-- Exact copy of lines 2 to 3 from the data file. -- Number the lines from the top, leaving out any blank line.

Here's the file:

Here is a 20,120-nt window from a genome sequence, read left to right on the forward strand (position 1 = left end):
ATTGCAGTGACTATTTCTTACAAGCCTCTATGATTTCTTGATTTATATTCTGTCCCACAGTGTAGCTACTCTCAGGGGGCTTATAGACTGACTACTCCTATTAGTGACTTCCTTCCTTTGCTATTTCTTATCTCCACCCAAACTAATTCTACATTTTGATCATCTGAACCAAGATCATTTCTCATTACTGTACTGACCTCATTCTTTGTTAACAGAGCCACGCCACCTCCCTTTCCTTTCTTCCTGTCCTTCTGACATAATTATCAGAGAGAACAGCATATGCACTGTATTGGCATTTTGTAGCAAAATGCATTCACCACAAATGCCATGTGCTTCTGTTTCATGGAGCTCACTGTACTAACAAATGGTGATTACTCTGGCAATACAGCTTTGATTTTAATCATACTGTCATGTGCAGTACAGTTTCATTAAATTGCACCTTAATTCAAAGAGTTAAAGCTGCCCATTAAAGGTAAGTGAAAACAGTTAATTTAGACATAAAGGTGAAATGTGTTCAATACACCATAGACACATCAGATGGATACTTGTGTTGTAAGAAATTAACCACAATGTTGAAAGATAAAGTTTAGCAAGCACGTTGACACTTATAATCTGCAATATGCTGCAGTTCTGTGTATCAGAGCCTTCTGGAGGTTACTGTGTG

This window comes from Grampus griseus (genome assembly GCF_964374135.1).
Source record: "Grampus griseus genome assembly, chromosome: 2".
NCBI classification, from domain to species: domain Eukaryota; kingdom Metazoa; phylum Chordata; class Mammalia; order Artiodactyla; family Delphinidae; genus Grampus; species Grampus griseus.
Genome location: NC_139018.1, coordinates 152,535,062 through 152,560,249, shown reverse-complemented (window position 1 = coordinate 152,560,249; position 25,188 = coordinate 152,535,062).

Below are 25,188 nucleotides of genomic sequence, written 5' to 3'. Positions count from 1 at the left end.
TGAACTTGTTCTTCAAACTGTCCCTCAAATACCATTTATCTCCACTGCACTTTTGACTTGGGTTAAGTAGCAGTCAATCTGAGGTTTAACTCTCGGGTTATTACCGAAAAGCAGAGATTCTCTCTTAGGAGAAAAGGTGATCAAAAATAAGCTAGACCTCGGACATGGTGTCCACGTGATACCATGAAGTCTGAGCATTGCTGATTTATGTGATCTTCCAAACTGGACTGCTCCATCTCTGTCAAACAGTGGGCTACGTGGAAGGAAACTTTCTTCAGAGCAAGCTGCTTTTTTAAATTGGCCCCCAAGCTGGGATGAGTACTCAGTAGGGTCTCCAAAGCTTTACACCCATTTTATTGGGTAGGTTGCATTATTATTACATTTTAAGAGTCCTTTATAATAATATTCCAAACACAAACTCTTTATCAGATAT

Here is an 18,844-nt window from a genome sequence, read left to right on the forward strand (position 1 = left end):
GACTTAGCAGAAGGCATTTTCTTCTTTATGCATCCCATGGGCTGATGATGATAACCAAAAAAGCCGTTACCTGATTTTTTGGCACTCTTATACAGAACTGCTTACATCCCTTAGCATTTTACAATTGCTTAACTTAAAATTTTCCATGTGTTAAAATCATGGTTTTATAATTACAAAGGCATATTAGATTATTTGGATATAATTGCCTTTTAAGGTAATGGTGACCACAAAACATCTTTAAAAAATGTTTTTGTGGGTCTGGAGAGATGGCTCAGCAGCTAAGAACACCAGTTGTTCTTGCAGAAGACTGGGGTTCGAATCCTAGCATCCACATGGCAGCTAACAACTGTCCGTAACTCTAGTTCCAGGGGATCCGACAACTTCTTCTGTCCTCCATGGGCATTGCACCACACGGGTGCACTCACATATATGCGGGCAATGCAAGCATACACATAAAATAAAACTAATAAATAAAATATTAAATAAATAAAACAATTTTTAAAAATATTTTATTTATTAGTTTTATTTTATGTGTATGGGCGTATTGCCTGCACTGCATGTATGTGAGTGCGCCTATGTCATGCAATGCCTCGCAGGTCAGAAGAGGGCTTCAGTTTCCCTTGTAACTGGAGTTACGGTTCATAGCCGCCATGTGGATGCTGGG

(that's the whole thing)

ATTGCAGTGACTATTTCTTACAAGCCTCTATGATTTCTTGATTTATATTCTGTCCCACAGTGTAGCTACTCTCAGGGGGCTTATAGACTGACTACTCCTATTAGTGACTTCCTTCCTTTGCTATTTCTTATCTCCACCCAAACTAATTCTACATTTTGATCATCTGAACCAAGATCATTTCTCATTACTGTACTGACCTCATTCTTTGTTAACAGAGCCACGCCACCTCCCTTTCCTTTCTTCCTGTCCTTCTGACATAATTATCAGAGAGAACAGCATATGCACTGTATTGGCATTTTGTAGCAAAATGCATTCACCACAAATGCCATGTGCTTCTGTTTCATGGAGCTCACTGTACTAACAAATGGTGATTACTCTGGCAATACAGCTTTGATTTTAATCATACTGTCATGTGCAGTACAGTTTCATTAAATTGCACCTTAATTCAAAGAGTTAAAGCTGCCCATTAAAGGTAAGTGAAAACAGTTAATTTAGACATAAAGGTGAAATGTGTTCAATACACCATAGACACATCAGATGGATACTTGTGTTGTAAGAAATTAACCACAATGTTGAAAGATAAAGTTTAGCAAGCACGTTGACACTTATAATCTGCAATATGCTGCAGTTCTGTGTATCAGAGCCTTCTGGAGGTTACTGTGTG

This window comes from Grampus griseus (genome assembly GCF_964374135.1).